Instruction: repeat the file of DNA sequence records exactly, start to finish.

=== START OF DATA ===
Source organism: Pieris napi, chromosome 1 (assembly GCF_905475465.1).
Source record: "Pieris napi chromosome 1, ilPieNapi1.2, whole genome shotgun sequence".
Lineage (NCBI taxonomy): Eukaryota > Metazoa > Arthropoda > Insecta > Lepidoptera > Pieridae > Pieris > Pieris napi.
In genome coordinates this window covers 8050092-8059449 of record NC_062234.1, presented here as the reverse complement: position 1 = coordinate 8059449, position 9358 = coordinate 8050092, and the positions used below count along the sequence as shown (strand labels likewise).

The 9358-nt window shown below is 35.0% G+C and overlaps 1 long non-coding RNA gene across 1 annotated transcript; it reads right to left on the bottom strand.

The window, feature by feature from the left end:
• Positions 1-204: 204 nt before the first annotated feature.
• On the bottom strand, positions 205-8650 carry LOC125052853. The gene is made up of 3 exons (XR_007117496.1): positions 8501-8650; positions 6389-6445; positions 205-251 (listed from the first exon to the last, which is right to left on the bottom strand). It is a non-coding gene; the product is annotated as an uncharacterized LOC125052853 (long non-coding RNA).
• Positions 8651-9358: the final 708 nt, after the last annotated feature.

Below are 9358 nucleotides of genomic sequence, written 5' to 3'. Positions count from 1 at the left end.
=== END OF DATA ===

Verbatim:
Source organism: Pieris napi, chromosome 1 (assembly GCF_905475465.1).
Source record: "Pieris napi chromosome 1, ilPieNapi1.2, whole genome shotgun sequence".
Lineage (NCBI taxonomy): Eukaryota > Metazoa > Arthropoda > Insecta > Lepidoptera > Pieridae > Pieris > Pieris napi.
In genome coordinates this window covers 8050092-8059449 of record NC_062234.1, presented here as the reverse complement: position 1 = coordinate 8059449, position 9358 = coordinate 8050092, and the positions used below count along the sequence as shown (strand labels likewise).

The 9358-nt window shown below is 35.0% G+C and overlaps 1 long non-coding RNA gene across 1 annotated transcript; it reads right to left on the bottom strand.

The window, feature by feature from the left end:
• Positions 1-204: 204 nt before the first annotated feature.
• On the bottom strand, positions 205-8650 carry LOC125052853. The gene is made up of 3 exons (XR_007117496.1): positions 8501-8650; positions 6389-6445; positions 205-251 (listed from the first exon to the last, which is right to left on the bottom strand). It is a non-coding gene; the product is annotated as an uncharacterized LOC125052853 (long non-coding RNA).
• Positions 8651-9358: the final 708 nt, after the last annotated feature.

Below are 9358 nucleotides of genomic sequence, written 5' to 3'. Positions count from 1 at the left end.